Liberia’s Revenue Code provides the legal and regulatory basis for customs duties and standards. The Liberia Revenue Authority (LRA) is a semi-autonomous agency that administers and enforces the Revenue Code and related tax laws. Imports are subject to tariff duties that vary according to product type, category, and volume and constitute a major source of government income. Import duties are specific (based on volume) for some commodities, and ad valorem (based on cost, insurance, and freight value) for others. Specific duties apply to food, beverages, petroleum products, and certain rubber products. The cost of equipment and machinery used in the year the asset is placed into service is eligible for a tax deduction of up to 30 percent. The construction cost of a new hotel or a tourist resort is eligible for a tax deduction of up to 30 percent of the cost of the investment. Additionally, the cost of buildings or fixtures used to manufacture finished products containing at least 60 percent local raw materials are eligible for a tax deduction of up to 10 percent. Machinery, equipment, raw materials, semi-finished products, and other supplies used for construction projects in the tourism sector are exempt from import duty for up to 90 percent of their dutiable value. The government imposes fees outside of the regular tariff structure, such as a container tracking fee, which are used to generate revenue with no real added value to the import process.
Since 2010, ECOWAS introduced a common external tariff (CET) system based on a value added tax (VAT) regime as part of the regional efforts toward establishing a common custom union across West Africa. The aim is to make trade and commerce easier within the region. However, Liberia continues to use a single-stage goods and services tax (GST) while the government gradually transitions and harmonizes its external and domestic taxations to adapt to the VAT regime. In November 2021, an ECOWAS delegation visited Liberia to encourage the government to speed up its migration to a VAT. The LRA continues to reform the tax system in harmony with other ECOWAS countries. GST is imposed at the manufacturing stage on several goods and services specifically listed in the Liberia Revenue Code. It is levied at the rates of 7 percent (for goods) and 10 percent (for services), except for communication services which are set at 15 percent. The Ministry of Finance and Development Planning (MFDP) and the LRA continue to work out the necessary policy, legal and regulatory frameworks to gradually transition to the value-added tax (VAT) regime that would replace the existing Goods and Services Tax (GST) system. Contact the LRA for specific categories of duties or tariffs.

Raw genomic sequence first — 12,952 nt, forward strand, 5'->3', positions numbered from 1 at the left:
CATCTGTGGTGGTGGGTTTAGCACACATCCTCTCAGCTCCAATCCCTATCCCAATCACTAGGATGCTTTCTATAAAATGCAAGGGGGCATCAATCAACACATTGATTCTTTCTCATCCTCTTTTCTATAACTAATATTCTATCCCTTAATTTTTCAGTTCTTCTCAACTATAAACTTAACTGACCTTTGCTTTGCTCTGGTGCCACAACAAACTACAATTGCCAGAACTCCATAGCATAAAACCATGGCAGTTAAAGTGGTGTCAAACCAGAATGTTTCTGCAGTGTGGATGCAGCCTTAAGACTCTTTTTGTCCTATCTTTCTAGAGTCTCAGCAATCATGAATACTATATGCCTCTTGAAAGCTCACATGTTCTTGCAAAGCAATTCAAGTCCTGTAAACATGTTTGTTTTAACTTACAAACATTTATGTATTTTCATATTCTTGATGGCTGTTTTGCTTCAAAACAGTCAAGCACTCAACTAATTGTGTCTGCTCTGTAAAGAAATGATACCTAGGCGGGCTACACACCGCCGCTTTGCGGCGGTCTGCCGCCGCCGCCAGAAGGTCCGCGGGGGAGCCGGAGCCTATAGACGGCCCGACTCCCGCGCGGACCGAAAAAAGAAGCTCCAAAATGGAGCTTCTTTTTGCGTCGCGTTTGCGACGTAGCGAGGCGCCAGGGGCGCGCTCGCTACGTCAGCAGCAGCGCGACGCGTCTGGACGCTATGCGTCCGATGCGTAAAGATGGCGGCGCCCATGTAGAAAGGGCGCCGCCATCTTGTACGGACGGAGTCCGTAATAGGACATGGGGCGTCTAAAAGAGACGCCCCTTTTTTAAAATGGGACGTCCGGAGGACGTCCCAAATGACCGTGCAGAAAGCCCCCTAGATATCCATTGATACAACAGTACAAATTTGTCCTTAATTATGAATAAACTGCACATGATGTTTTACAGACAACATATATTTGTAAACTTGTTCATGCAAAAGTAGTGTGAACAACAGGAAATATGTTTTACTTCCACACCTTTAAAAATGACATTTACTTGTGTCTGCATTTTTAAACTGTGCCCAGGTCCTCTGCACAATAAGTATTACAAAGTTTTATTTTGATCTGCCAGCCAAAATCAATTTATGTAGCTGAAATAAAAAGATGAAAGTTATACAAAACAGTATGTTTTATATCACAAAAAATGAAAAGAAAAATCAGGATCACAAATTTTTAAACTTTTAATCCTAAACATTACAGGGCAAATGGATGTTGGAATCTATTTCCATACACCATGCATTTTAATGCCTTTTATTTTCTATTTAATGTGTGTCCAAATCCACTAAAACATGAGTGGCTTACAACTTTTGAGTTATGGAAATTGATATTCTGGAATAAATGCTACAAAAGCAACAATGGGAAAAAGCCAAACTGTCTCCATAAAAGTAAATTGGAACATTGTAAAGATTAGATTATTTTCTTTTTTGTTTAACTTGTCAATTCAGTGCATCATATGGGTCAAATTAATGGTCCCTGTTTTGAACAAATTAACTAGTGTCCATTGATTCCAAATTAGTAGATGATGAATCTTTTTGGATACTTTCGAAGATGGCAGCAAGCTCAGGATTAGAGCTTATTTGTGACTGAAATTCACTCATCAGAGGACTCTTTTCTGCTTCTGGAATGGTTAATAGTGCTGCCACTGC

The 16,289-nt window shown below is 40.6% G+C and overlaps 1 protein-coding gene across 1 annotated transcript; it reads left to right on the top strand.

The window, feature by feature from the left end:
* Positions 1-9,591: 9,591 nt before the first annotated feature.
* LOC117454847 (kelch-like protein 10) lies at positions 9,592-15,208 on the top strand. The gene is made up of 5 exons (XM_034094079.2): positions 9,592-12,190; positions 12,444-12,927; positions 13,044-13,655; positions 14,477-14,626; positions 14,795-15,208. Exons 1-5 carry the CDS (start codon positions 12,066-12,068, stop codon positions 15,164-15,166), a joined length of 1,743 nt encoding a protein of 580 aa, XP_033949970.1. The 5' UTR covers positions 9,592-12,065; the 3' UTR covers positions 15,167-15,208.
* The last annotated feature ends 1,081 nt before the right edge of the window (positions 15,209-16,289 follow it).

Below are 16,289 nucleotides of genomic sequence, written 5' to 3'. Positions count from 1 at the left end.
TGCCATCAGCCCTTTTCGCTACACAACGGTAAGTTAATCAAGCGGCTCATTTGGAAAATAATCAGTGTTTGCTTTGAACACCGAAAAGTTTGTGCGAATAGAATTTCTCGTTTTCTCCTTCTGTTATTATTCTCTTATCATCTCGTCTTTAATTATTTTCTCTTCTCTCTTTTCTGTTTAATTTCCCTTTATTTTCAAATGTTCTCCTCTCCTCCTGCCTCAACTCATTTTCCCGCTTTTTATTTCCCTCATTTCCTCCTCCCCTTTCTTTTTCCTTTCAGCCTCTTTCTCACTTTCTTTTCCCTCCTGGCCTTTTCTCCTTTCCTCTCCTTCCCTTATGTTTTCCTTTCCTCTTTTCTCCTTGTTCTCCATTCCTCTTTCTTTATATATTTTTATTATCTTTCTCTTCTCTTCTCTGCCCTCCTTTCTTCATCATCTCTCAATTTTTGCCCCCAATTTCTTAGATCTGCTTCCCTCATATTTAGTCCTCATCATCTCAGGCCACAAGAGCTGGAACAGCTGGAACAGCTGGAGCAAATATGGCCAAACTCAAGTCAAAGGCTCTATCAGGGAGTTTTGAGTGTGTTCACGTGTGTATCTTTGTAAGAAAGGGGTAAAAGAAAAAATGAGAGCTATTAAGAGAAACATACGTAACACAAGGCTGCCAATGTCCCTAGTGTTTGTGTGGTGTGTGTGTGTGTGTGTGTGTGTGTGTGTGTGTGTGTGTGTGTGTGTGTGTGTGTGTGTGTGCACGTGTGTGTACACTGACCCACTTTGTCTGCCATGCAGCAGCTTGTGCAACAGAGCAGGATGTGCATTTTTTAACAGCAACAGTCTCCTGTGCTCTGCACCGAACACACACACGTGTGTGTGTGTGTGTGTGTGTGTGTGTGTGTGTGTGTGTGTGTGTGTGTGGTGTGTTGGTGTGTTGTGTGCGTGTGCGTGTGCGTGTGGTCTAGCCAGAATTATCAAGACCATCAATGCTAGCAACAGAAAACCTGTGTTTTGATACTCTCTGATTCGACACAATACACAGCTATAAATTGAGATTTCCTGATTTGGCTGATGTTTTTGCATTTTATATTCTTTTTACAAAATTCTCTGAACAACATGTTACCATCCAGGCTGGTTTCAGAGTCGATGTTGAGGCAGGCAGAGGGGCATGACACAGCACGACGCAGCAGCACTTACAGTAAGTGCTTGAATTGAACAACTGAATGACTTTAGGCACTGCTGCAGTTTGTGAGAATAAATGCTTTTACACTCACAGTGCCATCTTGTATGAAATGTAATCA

Additionally, see “Temporary Entry of Materials and Personal Belongings” below for related provisions.